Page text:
April 22, 2019
By Joe Winett
IN THIS ISSUE
- Please don't click SPAM.
- Windows-Key Searching
- Disabling Web Search
- Karen's Directory Printer v5.4.3 Released
Happy Easter! Passover! Earth Day!
I hope all people will have better times to come.
Please don't click SPAM.
You might have subscribed to this newsletter before Karen died, I understand what you're receiving now isn't at all the same.
Please, oh pretty please, if you don't want to see any more email from me, just click the Unsubscribe link at the bottom of this message (and then click Yes on the page that appears).
Here's why clicking SPAM hurts.
Amazon's Simple Email Service requires spam complaints to be less than 0.1% of the last 10,000 messages sent. It doesn't matter if the email sent to you is one of those 10,000 or one of the total 33,508 sent today, they'll count it against the 10,000 meter. That means that 10 spam complaints will put me into hot water with them. If the level reaches 0.5%, or 50 complaints, then they turn off our service which means I can't send a newsletter to anyone. This happened in February when I sent the last newsletter. Some nice folks went through their last several newsletters and clicked SPAM on all of them.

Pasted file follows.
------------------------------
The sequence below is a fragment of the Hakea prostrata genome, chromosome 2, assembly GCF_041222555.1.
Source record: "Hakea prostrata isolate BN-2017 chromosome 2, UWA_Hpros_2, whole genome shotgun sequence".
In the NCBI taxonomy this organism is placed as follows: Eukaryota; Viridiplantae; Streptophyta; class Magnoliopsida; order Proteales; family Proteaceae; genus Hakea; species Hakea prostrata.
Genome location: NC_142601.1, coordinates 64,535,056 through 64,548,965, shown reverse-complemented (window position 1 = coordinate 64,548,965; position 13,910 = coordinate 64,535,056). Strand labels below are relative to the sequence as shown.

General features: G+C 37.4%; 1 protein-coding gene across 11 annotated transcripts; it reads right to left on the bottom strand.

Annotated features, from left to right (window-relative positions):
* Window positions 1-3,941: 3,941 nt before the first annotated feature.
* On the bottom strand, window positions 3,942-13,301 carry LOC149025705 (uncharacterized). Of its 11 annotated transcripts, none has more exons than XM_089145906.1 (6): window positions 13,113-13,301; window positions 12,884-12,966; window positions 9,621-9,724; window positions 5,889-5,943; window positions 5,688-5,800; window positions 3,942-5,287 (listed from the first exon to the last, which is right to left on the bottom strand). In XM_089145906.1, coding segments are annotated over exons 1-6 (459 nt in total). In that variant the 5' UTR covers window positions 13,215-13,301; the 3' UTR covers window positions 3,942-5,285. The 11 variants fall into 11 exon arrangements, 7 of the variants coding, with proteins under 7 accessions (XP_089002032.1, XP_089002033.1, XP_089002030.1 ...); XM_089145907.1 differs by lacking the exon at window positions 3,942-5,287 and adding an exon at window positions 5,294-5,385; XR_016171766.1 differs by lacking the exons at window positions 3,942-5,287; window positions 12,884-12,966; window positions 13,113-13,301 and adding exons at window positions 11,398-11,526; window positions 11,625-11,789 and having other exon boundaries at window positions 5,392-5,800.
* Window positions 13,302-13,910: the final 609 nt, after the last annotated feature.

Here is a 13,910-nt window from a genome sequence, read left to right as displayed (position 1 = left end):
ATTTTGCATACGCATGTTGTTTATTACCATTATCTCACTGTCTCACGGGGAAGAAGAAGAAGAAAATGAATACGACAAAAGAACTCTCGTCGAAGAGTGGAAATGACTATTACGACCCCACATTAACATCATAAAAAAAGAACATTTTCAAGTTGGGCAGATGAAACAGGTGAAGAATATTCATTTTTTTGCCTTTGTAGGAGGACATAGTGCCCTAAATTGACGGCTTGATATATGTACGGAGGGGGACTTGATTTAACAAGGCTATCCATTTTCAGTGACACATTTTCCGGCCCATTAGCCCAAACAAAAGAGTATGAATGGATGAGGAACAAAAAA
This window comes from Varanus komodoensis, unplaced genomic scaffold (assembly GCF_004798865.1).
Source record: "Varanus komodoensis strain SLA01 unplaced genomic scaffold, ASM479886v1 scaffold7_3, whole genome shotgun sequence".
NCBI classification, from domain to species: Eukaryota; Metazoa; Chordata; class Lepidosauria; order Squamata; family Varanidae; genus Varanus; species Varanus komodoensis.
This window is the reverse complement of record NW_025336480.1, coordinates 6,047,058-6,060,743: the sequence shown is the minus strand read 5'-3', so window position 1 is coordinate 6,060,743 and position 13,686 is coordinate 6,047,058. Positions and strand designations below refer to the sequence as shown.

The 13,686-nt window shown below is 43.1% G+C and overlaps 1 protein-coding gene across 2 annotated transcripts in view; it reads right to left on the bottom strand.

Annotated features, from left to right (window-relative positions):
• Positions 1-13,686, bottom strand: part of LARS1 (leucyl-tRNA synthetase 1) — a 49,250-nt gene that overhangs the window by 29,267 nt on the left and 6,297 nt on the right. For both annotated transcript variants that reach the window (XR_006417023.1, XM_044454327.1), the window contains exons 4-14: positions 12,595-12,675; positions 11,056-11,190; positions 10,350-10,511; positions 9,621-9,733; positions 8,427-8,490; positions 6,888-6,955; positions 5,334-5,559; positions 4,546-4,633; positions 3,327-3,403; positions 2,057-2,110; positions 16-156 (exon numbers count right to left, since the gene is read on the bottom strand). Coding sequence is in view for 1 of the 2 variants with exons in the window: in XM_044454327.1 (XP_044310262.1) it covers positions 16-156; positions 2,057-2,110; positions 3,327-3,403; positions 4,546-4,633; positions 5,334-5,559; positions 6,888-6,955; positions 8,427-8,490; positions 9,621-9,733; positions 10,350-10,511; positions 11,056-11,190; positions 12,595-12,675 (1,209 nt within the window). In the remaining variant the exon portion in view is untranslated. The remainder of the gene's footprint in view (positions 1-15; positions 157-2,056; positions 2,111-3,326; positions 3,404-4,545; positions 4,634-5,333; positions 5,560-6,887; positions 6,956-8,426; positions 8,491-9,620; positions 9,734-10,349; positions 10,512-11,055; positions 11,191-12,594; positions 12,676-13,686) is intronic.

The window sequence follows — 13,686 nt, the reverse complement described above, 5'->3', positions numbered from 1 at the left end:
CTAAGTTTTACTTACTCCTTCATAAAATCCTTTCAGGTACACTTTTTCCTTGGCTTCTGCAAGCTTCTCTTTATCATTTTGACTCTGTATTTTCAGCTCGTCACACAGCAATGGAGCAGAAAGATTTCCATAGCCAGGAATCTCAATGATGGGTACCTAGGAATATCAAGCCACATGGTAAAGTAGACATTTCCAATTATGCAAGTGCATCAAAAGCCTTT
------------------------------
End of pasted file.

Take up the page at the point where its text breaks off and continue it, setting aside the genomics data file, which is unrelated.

I promise if you Unsubscribe that I will not send you another newsletter.
Did you know you can easily find applications on Windows 10 by searching the Start Menu?
Just click your Windows-key and start typing. In this image, I've clicked that button and started typing "direc" and up pops Directory Printer — just what I was looking for.
If you click the image you'll see the whole page and that results are displayed for the Start Menu, documents in the index from my machine, and from the web.
Wait, what? Results from the web? Grrrrr!
Disabling Web Search
When I started typing into the Start Menu search box, Windows started sending what I was typing to their Bing search engine.
I don't like that.
If I want to search the web, I'll start a web browser and use the privacy-interested DuckDuckGo search engine.
Microsoft used to provide settings in Windows 10 to turn off that search feature. They're no longer present in the Settings application.
On versions of Windows 10 like Pro and Enterprise, you can open the Local Group Policy Settings control panel and find settings that promise to disable the web search feature, but Windows disregards those orders these days, too.
I found an article by Martin Brinkmann on GHacks that provides a registry
editing file that does work:
Microsoft broke "disable web search" in Windows 10 version 1803
Martin included a registry editor script for download on the page, block-web-search.zip. I downloaded it, unpacked it, looked at the contents of the enclosed search.reg file, double-clicked the search.reg, told Windows Registry Editor is was okay to follow the instructions, and whammo, whizzy, pop — Windows is no longer searching the web from the Start Menu search feature.